Usually when you go to college it is likely that they will offer a many clubs for you. Lined up on a silver platter are a variety of organizations where people of similar interests can co-mingle and do activities. However not many colleges and universities have a certain group, possibly one of the most entertaining events on campus, Humans vs Zombies. That’s exactly what it sounds like, a campus wide activity that places college students on either the human side or the zombie side while they battle it out during the week.
Now that we’ve covered the rules –
Now me not knowing what to expect, including a basic layout of the school and its tunnel system, the lack of the mindset and situational awareness, general inexperience and just being a freshman will make me a much easier target along with giving an inexperienced gameplay; meaning I will not do all too well. However, it was fun nevertheless. At exactly 12:00 am on Monday morning the games began, and by the morning as I got ready for class, over 20% of all humans were already infected. With over 700 players involved, that’s a good 140 zombies spread about the campus. Luckily my first day I got together with some friends – not the ones on my floor, because they all went and hugged some zeds – and we started traveling through the tunnels. Although there are no tunnels that directly connect the dorms to the academic building, they do help to shorten the distance needed to travel. But the instant we saw the light of the outdoors we all suddenly tensed up and prepared for the worst as we checked alleys and peaked corners as if we were like some pretend spec ops. To say the least, traveling to class had never been more fun. Walking around buildings in fear made mornings so much more interesting, although a bit stressful. As a traveling pack, I had never been more delighted over the sight of another survivor. For every survivor with a
For those who may be wondering why going to class in constant fear would be desirable, I’ll give a basic comparison between a normal day and zombie days.
• Very routine with no surprises expected
• No cautionary behavior required, no pretending to be a special forces soldier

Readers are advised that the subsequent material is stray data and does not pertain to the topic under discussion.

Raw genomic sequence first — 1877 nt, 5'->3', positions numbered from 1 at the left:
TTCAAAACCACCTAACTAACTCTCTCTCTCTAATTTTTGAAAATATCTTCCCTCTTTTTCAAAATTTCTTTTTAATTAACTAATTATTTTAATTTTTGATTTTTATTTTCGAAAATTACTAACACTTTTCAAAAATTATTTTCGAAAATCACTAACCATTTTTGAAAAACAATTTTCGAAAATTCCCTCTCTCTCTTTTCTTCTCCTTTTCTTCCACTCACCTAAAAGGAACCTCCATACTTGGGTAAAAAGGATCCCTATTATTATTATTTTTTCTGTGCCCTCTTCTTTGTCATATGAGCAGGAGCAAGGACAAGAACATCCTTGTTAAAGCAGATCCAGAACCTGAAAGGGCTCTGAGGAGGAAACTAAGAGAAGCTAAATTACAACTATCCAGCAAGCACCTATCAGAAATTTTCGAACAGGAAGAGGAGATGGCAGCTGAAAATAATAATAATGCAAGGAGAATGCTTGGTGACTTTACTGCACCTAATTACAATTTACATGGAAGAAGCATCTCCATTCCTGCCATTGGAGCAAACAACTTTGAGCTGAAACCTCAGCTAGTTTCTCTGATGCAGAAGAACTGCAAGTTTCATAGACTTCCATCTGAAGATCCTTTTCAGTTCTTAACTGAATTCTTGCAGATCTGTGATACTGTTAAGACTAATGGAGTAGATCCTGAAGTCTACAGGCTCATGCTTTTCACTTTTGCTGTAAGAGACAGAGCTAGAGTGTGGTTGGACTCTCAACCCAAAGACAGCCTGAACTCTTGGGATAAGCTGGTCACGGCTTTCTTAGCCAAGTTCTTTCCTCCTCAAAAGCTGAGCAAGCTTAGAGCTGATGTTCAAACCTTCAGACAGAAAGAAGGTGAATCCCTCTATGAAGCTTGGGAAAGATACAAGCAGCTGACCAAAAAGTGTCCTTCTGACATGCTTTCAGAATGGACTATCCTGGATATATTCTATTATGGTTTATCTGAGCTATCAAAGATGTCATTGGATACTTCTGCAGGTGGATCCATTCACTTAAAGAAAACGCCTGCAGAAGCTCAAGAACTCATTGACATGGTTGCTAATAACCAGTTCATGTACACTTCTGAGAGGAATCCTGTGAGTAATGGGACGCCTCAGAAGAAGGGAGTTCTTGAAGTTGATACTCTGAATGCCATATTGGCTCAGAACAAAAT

• No Nerf Gun
• No threats
• You can bring a Nerf Gun to class (you’re not allowed to shoot your classmates or professors though)
• You learn to take alternate routes about campus in order to get home safely
• You are on high alert all the time
• Because of the imminent dangers present, every meter you travel counts making traveling far less routine and more interesting.
• Meeting other survivors is a godsend and you can make connections with other people you may have otherwise never made.
• It’s just cool running around with fake guns around the school.
Even after you are caught and zombiefied, the fun doesn’t end. You now become the bane of the remaining survivors as you travel in packs or hordes hunting for unfortunate survivors. Although I only survived for a little less than 2 days – longer than I could have ever hoped for, especially with such a tiny gun with which I actually took down 4 zombies – HVZ was a great experience. And now that I have fought through it I hope to train for the Spring HVZ and hopefully survive longer now that I have some experience. I would highly recommend anyone to join the event, although I am at RIT many other colleges offer the same event and if one nearby does not than try to form one. Overall it was a great time, filled with many stories and just a great time as I look forward to the next Humans vs Zombies here at RIT.
If you haven't read the rules of the game then click the link directly below to part 1 Link to part 1
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